How do we increase vaccination coverage for all ages with a system almost exclusively designed for newborns and babies?
This blog post is part of a series about the WHO Scholar programme’s webinar series in May and June 2019 about reducing inequities and improving coverage for immunization. Learn more and register for the webinars…
GENEVA, 15 May 12019 (The Geneva Learning Foundation) – Over 2,200 immunization professionals from 96 countries registered to participate in the World Health Organization Scholar programme’s first open webinar series on reducing inequities and improving coverage for immunization. The inaugural webinar led by WHO’s Samir Sodha focused on immunization in the second year of life (2YL).
Introducing the series, the World Health Organization’s Diane Chang Blanc reminded participants of the pledge that all individuals and communities should enjoy lives free from vaccine-preventable diseases. “That was part of the vision for the Decade of Vaccines,” she explained. “As we move into the next decade, we want to achieve that collectively as a global community.”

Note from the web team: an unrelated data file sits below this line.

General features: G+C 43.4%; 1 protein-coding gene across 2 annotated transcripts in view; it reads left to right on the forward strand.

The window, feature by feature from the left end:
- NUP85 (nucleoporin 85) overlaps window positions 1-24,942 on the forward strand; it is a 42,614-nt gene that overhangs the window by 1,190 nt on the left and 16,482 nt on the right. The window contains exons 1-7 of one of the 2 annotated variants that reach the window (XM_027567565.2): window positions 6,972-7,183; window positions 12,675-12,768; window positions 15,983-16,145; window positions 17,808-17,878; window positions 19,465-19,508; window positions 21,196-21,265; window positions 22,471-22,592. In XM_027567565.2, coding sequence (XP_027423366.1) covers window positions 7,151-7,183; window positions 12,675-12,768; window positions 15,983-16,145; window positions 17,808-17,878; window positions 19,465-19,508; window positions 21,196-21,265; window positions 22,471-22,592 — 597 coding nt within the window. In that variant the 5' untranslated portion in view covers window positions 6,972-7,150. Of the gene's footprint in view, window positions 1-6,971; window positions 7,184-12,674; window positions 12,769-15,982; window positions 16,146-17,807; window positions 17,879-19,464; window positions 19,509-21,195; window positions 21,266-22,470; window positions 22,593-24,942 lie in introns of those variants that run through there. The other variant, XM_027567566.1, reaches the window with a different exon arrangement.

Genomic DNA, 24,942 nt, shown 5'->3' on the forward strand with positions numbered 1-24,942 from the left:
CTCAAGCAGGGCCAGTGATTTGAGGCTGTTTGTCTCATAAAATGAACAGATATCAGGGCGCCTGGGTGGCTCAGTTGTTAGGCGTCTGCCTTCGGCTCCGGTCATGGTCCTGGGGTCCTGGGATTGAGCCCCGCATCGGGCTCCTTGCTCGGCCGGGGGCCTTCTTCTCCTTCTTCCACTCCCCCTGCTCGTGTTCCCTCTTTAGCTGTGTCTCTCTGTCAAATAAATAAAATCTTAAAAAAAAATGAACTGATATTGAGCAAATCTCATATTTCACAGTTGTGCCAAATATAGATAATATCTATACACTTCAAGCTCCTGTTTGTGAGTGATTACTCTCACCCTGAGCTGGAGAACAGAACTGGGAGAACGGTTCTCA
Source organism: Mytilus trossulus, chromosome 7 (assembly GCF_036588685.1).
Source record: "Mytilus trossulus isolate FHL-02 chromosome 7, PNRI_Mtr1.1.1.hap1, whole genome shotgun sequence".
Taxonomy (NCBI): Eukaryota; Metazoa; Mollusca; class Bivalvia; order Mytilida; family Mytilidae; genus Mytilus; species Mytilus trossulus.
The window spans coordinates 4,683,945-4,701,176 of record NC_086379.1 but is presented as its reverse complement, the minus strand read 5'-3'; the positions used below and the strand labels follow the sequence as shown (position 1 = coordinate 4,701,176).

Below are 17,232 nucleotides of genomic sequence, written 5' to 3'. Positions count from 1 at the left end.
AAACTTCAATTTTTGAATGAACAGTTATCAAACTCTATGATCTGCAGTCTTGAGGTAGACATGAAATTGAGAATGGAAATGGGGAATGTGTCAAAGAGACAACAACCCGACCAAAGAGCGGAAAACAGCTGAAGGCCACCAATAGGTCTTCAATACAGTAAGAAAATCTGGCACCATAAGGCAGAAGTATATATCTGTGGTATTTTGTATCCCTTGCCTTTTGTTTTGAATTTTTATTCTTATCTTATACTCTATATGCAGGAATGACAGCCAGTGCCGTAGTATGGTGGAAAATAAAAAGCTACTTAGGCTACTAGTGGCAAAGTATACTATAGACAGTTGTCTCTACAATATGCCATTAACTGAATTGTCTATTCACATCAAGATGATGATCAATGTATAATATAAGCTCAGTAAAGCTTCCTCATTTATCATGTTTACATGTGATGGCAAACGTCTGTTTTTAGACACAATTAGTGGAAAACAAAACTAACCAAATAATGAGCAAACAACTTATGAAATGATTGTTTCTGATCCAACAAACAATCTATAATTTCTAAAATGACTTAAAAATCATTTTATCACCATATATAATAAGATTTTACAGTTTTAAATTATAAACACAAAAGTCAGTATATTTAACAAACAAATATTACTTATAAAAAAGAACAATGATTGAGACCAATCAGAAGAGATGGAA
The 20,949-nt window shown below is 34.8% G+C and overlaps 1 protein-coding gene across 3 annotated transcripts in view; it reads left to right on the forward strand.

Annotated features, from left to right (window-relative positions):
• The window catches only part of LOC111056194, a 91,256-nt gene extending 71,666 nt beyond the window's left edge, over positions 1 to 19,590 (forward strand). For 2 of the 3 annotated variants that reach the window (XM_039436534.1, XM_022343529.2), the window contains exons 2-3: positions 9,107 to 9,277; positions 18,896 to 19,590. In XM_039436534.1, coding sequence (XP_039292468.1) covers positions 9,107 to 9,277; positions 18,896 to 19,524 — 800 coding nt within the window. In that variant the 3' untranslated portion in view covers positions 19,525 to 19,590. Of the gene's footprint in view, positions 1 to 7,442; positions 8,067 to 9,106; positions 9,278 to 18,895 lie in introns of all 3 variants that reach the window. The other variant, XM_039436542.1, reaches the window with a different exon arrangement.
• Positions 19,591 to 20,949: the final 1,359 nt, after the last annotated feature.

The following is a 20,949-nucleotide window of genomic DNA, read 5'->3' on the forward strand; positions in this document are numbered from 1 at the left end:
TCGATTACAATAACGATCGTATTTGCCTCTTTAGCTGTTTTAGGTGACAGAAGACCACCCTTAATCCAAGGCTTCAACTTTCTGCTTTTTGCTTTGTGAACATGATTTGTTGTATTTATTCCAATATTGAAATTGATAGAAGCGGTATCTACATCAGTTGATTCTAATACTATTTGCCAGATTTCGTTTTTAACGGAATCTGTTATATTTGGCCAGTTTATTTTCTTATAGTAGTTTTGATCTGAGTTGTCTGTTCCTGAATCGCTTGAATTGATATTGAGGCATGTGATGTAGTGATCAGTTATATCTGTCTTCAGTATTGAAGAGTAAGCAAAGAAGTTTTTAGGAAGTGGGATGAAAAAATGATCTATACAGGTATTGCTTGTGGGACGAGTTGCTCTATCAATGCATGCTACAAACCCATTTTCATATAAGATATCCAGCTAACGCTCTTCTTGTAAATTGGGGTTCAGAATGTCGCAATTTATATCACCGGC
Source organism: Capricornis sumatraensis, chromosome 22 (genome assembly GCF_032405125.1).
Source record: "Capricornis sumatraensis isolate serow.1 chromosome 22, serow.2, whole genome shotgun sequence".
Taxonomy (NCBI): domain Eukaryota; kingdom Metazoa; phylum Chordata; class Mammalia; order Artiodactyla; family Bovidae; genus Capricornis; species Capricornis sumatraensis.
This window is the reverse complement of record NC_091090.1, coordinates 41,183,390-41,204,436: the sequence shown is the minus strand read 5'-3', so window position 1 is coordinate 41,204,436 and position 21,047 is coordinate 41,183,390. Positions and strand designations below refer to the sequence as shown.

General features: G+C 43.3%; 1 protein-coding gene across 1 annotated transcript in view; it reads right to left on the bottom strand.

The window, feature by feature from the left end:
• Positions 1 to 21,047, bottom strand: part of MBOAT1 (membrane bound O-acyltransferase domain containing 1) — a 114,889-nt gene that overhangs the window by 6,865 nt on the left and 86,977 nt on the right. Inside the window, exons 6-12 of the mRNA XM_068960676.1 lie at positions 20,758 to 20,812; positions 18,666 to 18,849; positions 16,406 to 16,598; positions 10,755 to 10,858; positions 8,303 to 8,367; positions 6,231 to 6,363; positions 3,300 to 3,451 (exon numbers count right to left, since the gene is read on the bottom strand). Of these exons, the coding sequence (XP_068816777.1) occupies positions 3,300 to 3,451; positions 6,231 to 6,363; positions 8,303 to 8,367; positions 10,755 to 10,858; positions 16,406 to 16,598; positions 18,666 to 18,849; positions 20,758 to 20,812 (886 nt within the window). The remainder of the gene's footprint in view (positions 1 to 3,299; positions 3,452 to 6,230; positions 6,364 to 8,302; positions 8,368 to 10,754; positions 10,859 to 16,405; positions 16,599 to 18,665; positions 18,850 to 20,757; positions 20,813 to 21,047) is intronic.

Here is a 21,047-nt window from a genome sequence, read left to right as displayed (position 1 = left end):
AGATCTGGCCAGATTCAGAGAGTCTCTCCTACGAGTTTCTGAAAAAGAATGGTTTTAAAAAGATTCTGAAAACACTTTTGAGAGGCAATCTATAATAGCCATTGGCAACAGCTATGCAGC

790 Scholars from 37 countries were in attendance, with a third connecting from the district level. 300 of them have been selected by the World Health Organization to participate in the first cohort of the WHO Scholar Level 2 certification in reducing inequities and improving coverage.
By 6 July 2019, this cohort will create hundreds of peer-reviewed, context-specific action plans to improve immunization outcomes, helping to transform WHO guidelines into action.
WHO Technical Officer Samir Sodha explained: “Today’s immunization system is currently almost exclusively designed for a one year old population. We can offer vaccines to a multiple-age population (newborns, pregnant women seniors). But, for each population, we need to develop unique strategies and platforms to get to them.”
Establishing and strengthening immunization in the second year of life offers a first step to establishing a life course approach for immunization “as it doesn’t necessarily require a new platform.” Nevertheless, Samir cautions that expanding coverage to the second year of life is not necessarily straightforward and requires a system-wide approach.